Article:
The Utah Ukrainian Association donated 100% of the proceeds to send essential supplies to Ukraine and specifically to Stella’s House, a nonprofit organization providing aid to volunteers helping refugees in Moldova.
The concert featured performances by the Trumpets of the Utah Symphony, the University of Utah O.C. Tanner String Quartet, trainees of Ballet West Academy, local Ukrainian musicians, singer/songwriter Alex Boyé, the Utah Opera Chorus and The Choristers of The Madeleine Choir School.
Local artists also sold their art in the lobby of the cathedral, donating revenue to support Ukrainian refugees. Among the artists was Merle French, selling self-made jewelry.
“It really got to me, what’s happening over there,” French said. “It was so unexpected, so violent, so unnecessary.”
Two Ukrainian women spoke at the event, one being Utah Ukrainian Association board member Yulia Holko. Holko articulated how attendees could help: scanning the PayPal QR codes on the programs and donating, signing a petition urging the Utah government to accept Ukrainian refugees and buying the art in the lobby.
The second speaker was Ukrainian Utah resident Kateryna Hansen, who shared how the war in Ukraine has affected her personally.
“My hometown, once known as ‘The City of Roses,’ has been reduced to rubble,” she said referring to Donetsk, Ukraine.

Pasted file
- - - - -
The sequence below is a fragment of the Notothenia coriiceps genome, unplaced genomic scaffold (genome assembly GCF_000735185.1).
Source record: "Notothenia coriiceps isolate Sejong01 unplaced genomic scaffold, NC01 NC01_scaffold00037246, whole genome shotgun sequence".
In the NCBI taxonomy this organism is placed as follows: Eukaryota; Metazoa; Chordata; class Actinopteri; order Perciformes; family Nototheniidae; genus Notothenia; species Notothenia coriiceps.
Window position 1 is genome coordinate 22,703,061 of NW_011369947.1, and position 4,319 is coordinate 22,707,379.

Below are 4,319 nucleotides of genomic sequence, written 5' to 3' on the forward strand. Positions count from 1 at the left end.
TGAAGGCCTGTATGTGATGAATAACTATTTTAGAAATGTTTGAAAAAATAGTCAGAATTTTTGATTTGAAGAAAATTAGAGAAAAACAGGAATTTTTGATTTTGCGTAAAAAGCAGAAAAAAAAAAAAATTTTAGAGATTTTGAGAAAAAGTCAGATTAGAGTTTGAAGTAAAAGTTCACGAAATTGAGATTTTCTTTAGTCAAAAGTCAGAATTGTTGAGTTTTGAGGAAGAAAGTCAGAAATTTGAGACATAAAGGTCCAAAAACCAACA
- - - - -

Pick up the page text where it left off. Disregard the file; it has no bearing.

Hansen also tearfully described the experiences of many of her loved ones in Ukraine, including a friend forced to flee with her two-year-old son, an elderly uncle who “hides under his couch during airstrikes because he is too ill to make it to a bomb shelter,” a cousin who remains in Kyiv while his wife seeks refuge in Slovakia and another friend whose whereabouts are unknown.
“We have not heard from her in three weeks,” Hansen said. “It feels strange not knowing if she’s alive.”
Melanie Melinka, director of music at The Madeleine Choir School, said the concert was planned after an alumni parent, active in the refugee community, asked the Utah Ukrainian Association how the school could help. The school reached out to other performers in Utah to broaden the reach of the concert.
“As a teacher, it was important for me to find a meaningful, hands-on way to get involved,” Melinka said. “We want all of our students to learn that service is important, so we have lots of service projects throughout the year.”